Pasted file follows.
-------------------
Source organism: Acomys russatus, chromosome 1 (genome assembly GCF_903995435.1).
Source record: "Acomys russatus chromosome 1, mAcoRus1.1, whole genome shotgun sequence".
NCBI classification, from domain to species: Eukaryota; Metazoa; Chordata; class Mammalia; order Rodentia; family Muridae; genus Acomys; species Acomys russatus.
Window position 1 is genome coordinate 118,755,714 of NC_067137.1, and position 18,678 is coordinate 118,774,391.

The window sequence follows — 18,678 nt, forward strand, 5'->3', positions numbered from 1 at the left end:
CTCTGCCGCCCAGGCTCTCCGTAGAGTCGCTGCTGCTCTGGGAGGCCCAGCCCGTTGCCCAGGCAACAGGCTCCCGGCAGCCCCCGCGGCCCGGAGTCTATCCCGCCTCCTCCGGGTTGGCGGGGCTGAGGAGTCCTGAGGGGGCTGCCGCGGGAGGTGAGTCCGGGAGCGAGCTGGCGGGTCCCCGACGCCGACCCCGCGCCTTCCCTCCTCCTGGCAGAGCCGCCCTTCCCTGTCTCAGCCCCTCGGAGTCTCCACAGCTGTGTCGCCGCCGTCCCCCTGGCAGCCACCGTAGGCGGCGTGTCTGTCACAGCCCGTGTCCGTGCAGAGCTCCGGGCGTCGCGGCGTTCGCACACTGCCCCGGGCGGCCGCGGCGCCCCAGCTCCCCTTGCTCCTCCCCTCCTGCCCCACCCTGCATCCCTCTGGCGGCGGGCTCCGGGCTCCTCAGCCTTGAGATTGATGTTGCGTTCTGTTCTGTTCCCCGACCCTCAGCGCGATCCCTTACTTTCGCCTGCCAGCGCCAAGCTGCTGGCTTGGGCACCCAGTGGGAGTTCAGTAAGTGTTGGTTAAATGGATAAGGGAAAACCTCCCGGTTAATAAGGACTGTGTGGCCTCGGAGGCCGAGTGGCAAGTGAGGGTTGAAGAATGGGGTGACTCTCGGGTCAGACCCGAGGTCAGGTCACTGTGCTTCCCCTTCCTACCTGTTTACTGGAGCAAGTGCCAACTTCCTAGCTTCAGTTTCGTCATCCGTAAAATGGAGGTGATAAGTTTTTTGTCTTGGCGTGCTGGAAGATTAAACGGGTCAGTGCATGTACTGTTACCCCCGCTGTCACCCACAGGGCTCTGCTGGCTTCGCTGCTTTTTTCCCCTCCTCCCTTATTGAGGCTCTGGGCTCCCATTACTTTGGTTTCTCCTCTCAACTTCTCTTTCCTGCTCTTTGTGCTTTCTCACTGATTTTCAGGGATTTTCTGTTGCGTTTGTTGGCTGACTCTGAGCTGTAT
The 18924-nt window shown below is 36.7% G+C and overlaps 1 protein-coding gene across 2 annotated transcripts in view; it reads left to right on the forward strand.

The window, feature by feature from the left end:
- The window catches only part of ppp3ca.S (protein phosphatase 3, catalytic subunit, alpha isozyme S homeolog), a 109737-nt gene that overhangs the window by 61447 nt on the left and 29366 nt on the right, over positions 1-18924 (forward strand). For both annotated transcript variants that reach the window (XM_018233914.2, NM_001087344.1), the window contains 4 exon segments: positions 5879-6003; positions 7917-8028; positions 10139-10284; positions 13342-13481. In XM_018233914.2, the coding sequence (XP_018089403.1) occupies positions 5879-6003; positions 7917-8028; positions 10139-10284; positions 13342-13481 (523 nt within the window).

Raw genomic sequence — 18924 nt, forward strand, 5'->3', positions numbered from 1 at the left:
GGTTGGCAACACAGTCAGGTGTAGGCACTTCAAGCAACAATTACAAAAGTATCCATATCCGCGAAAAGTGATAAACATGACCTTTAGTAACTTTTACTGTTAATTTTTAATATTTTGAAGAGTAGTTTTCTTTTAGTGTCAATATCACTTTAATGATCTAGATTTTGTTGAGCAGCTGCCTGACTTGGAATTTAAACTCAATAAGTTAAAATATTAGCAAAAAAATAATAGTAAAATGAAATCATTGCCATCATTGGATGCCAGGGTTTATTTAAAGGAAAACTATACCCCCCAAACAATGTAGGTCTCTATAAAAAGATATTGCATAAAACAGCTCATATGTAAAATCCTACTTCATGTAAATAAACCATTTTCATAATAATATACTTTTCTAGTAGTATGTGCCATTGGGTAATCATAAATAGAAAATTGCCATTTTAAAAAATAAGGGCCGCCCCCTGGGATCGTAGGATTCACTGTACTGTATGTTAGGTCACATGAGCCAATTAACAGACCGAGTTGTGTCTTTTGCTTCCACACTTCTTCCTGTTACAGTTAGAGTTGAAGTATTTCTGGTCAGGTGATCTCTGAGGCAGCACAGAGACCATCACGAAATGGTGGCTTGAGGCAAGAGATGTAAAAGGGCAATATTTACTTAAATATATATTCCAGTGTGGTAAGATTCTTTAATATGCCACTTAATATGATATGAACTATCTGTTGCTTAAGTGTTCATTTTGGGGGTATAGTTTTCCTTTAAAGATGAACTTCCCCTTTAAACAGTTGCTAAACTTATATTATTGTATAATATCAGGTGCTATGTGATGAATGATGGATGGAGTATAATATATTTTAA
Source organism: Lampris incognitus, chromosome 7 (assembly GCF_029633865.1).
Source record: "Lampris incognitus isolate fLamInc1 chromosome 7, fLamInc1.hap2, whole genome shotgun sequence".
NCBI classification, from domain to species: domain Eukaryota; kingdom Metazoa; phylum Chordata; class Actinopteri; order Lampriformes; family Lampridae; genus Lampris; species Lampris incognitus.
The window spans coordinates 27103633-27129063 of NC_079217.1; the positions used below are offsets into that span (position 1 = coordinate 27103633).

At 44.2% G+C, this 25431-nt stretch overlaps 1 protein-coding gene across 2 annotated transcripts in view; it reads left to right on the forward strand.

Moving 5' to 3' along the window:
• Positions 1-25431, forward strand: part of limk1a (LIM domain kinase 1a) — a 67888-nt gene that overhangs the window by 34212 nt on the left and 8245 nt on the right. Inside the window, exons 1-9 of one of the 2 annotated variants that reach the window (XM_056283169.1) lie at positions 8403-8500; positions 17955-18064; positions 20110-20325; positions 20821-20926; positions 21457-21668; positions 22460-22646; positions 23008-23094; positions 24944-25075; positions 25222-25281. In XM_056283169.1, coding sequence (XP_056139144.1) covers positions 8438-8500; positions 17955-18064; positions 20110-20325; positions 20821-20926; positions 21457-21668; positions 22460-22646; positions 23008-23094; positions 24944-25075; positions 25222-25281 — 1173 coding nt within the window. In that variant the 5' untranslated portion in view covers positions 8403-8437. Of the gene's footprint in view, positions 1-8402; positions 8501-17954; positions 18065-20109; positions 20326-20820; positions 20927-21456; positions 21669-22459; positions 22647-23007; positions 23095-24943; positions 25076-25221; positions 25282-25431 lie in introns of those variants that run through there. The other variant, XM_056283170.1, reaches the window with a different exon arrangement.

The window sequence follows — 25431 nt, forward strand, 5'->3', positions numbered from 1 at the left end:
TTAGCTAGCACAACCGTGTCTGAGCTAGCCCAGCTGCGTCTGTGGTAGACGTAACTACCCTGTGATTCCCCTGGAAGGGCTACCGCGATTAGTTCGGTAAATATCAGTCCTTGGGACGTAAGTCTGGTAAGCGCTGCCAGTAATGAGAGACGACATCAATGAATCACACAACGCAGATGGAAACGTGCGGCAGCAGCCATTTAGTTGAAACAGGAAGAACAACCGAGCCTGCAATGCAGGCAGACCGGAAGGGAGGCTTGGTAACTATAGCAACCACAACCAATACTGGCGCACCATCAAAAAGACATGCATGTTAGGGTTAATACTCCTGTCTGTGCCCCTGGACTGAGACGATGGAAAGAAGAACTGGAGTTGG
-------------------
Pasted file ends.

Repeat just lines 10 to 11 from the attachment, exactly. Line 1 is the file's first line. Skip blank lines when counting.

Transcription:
Raw genomic sequence — 18924 nt, forward strand, 5'->3', positions numbered from 1 at the left:
GGTTGGCAACACAGTCAGGTGTAGGCACTTCAAGCAACAATTACAAAAGTATCCATATCCGCGAAAAGTGATAAACATGACCTTTAGTAACTTTTACTGTTAATTTTTAATATTTTGAAGAGTAGTTTTCTTTTAGTGTCAATATCACTTTAATGATCTAGATTTTGTTGAGCAGCTGCCTGACTTGGAATTTAAACTCAATAAGTTAAAATATTAGCAAAAAAATAATAGTAAAATGAAATCATTGCCATCATTGGATGCCAGGGTTTATTTAAAGGAAAACTATACCCCCCAAACAATGTAGGTCTCTATAAAAAGATATTGCATAAAACAGCTCATATGTAAAATCCTACTTCATGTAAATAAACCATTTTCATAATAATATACTTTTCTAGTAGTATGTGCCATTGGGTAATCATAAATAGAAAATTGCCATTTTAAAAAATAAGGGCCGCCCCCTGGGATCGTAGGATTCACTGTACTGTATGTTAGGTCACATGAGCCAATTAACAGACCGAGTTGTGTCTTTTGCTTCCACACTTCTTCCTGTTACAGTTAGAGTTGAAGTATTTCTGGTCAGGTGATCTCTGAGGCAGCACAGAGACCATCACGAAATGGTGGCTTGAGGCAAGAGATGTAAAAGGGCAATATTTACTTAAATATATATTCCAGTGTGGTAAGATTCTTTAATATGCCACTTAATATGATATGAACTATCTGTTGCTTAAGTGTTCATTTTGGGGGTATAGTTTTCCTTTAAAGATGAACTTCCCCTTTAAACAGTTGCTAAACTTATATTATTGTATAATATCAGGTGCTATGTGATGAATGATGGATGGAGTATAATATATTTTAA